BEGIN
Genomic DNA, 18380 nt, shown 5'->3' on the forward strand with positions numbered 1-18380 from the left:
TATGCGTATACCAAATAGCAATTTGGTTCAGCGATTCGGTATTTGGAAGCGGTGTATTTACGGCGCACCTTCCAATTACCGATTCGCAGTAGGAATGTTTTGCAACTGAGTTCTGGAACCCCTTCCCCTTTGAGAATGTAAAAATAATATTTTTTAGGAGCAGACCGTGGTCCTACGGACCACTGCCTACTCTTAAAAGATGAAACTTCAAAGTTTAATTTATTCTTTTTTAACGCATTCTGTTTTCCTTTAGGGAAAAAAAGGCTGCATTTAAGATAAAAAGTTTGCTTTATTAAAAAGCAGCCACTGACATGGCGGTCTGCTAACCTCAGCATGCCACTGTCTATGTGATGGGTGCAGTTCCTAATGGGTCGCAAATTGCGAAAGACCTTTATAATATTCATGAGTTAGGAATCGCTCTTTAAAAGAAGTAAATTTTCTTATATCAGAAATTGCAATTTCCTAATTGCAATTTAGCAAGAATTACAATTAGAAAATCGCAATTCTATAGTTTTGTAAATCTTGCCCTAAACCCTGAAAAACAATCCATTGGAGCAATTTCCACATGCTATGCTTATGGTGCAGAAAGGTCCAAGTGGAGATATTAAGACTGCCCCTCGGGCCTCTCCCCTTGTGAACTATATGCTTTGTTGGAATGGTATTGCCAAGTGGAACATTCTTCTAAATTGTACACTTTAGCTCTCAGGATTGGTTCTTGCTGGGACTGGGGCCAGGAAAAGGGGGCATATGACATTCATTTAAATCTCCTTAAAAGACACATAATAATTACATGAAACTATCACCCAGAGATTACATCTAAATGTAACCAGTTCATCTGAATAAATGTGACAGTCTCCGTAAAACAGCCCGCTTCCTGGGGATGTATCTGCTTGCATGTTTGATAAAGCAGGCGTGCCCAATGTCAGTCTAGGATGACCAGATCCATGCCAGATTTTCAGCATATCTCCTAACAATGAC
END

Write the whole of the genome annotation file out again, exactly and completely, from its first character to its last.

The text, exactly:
Genomic DNA, 18380 nt, shown 5'->3' on the forward strand with positions numbered 1-18380 from the left:
TATGCGTATACCAAATAGCAATTTGGTTCAGCGATTCGGTATTTGGAAGCGGTGTATTTACGGCGCACCTTCCAATTACCGATTCGCAGTAGGAATGTTTTGCAACTGAGTTCTGGAACCCCTTCCCCTTTGAGAATGTAAAAATAATATTTTTTAGGAGCAGACCGTGGTCCTACGGACCACTGCCTACTCTTAAAAGATGAAACTTCAAAGTTTAATTTATTCTTTTTTAACGCATTCTGTTTTCCTTTAGGGAAAAAAAGGCTGCATTTAAGATAAAAAGTTTGCTTTATTAAAAAGCAGCCACTGACATGGCGGTCTGCTAACCTCAGCATGCCACTGTCTATGTGATGGGTGCAGTTCCTAATGGGTCGCAAATTGCGAAAGACCTTTATAATATTCATGAGTTAGGAATCGCTCTTTAAAAGAAGTAAATTTTCTTATATCAGAAATTGCAATTTCCTAATTGCAATTTAGCAAGAATTACAATTAGAAAATCGCAATTCTATAGTTTTGTAAATCTTGCCCTAAACCCTGAAAAACAATCCATTGGAGCAATTTCCACATGCTATGCTTATGGTGCAGAAAGGTCCAAGTGGAGATATTAAGACTGCCCCTCGGGCCTCTCCCCTTGTGAACTATATGCTTTGTTGGAATGGTATTGCCAAGTGGAACATTCTTCTAAATTGTACACTTTAGCTCTCAGGATTGGTTCTTGCTGGGACTGGGGCCAGGAAAAGGGGGCATATGACATTCATTTAAATCTCCTTAAAAGACACATAATAATTACATGAAACTATCACCCAGAGATTACATCTAAATGTAACCAGTTCATCTGAATAAATGTGACAGTCTCCGTAAAACAGCCCGCTTCCTGGGGATGTATCTGCTTGCATGTTTGATAAAGCAGGCGTGCCCAATGTCAGTCTAGGATGACCAGATCCATGCCAGATTTTCAGCATATCTCCTAACAATGAC